The attorney serving as a spokesperson for a teen seen in a leaked YouTube video in connection with an alleged rape said on Monday that no crime was committed.
Attorney Dennis McNamara, a Columbus attorney for a teen he only referred to as “Michael,” said that his client’s comments were foolish, dumb, inappropriate and insensitive.
He said that he held the news conference in Steubenville on Monday because his client’s social media accounts had been hacked and that his family feels threatened.
McNamara’s client, “Michael,” can be seen on the leaked YouTube video using derogatory statements in graphic detail about the alleged rape.
The attorney said that his client did not witness the alleged attack and heard about it after the fact.
“Disgusting, that’s probably as good as an adjective as any to use,” McNamara said.
According to McNamara, Michael never had any verbal interactions with the alleged victim but likely was present at the time the picture was taken of the alleged victim being escorted out of an underage drinking house party.
McNamara said that the alleged rape happened shortly after midnight at another home. He said that Michael learned of the alleged rape at about 2:30 a.m.
“It’s important that you know that Jane Doe was not in the house where the video was made at the time it was made, and Michael was not present in the house where she is alleged to be assaulted,” McNamara said.
Currently, McNamara’s client does not face any criminal charges for participating in the YouTube video.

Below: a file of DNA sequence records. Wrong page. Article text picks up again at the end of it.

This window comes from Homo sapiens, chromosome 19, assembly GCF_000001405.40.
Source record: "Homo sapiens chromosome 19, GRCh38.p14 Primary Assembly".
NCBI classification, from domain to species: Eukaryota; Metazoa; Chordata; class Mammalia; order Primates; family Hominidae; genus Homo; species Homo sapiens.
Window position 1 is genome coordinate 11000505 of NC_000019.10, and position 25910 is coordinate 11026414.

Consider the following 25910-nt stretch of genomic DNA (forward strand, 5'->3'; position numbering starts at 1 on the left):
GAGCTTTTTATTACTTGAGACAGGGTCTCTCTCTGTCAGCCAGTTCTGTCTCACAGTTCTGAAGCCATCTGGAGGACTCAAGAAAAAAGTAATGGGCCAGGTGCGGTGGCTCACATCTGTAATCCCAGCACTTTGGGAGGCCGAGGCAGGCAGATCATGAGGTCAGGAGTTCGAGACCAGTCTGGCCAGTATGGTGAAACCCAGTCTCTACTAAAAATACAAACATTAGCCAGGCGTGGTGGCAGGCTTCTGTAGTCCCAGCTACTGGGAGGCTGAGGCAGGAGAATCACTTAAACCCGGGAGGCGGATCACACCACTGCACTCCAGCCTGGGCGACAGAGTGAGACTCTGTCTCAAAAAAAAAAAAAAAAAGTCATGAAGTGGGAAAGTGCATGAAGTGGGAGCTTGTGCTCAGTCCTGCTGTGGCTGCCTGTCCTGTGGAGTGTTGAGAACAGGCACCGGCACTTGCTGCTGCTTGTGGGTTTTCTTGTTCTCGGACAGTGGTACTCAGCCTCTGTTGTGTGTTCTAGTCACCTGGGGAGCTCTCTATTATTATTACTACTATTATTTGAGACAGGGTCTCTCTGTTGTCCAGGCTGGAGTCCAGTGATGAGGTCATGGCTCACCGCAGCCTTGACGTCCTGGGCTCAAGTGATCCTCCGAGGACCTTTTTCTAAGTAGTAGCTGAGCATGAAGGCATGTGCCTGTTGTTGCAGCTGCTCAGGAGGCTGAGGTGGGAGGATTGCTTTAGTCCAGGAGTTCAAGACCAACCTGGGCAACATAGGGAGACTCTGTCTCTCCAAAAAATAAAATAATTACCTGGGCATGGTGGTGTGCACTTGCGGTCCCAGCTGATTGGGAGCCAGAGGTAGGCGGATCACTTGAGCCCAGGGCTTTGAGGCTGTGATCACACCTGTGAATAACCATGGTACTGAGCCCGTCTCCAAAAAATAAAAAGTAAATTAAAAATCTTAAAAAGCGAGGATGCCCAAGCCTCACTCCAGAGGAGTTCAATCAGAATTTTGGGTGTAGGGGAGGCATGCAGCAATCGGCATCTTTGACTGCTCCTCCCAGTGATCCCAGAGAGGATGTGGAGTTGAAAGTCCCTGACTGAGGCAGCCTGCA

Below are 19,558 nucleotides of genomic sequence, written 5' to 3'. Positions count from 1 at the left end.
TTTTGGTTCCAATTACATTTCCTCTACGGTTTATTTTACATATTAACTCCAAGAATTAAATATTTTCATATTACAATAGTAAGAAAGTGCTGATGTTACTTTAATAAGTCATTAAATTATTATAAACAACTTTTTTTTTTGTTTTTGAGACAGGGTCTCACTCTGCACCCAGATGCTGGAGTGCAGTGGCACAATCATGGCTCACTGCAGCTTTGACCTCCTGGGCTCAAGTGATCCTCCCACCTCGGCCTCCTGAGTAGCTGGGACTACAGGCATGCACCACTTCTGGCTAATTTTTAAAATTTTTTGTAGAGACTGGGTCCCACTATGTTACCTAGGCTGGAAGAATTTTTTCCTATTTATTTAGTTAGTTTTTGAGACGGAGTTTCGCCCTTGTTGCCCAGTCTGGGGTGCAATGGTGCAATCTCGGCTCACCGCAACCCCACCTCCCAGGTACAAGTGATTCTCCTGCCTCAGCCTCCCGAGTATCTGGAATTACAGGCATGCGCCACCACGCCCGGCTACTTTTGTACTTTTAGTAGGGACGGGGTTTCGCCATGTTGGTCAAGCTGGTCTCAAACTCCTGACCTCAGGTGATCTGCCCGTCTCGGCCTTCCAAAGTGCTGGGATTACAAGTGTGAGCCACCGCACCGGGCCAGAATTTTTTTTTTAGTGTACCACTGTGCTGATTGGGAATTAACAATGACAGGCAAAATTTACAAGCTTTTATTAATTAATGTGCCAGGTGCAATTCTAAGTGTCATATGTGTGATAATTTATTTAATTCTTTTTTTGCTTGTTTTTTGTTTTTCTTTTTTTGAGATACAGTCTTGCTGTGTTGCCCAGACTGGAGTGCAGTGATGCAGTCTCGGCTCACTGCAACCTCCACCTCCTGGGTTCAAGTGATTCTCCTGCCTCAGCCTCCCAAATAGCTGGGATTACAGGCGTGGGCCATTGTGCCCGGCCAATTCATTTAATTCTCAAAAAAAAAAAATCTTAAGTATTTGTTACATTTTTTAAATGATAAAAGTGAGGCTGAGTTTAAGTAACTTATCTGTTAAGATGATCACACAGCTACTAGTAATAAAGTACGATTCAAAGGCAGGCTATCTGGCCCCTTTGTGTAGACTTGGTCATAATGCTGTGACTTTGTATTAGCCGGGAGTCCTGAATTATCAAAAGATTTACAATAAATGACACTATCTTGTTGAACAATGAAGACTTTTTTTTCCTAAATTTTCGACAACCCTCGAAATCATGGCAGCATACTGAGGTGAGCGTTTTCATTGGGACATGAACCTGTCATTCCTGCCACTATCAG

The attorney said that Michael has been persecuted by anonymous Facebook, Twitter and even email hackers, who have in part caused him to at least temporarily leave The Ohio State University.
McNamara said that his client said that he is sorry and blames his own actions on poor judgment.
Attorneys for the two high school football players facing rape accusations said that they may try to have the case moved to protect possible witnesses.
Attorneys for the two 16-year-olds say potential witnesses have already been threatened and some are reluctant to come forward in court for fear of retaliation, including having their names and addresses published on the Internet.
Attorneys Brian Duncan and Walter Madison said Monday they're considering whether to make the request this week to move next month's trial.
Madison said the request would include moving the trial outside of Steubenville and also closing the proceedings.
A spokesman for Ohio Attorney General Mike DeWine says prosecutors will review all motions in the case.
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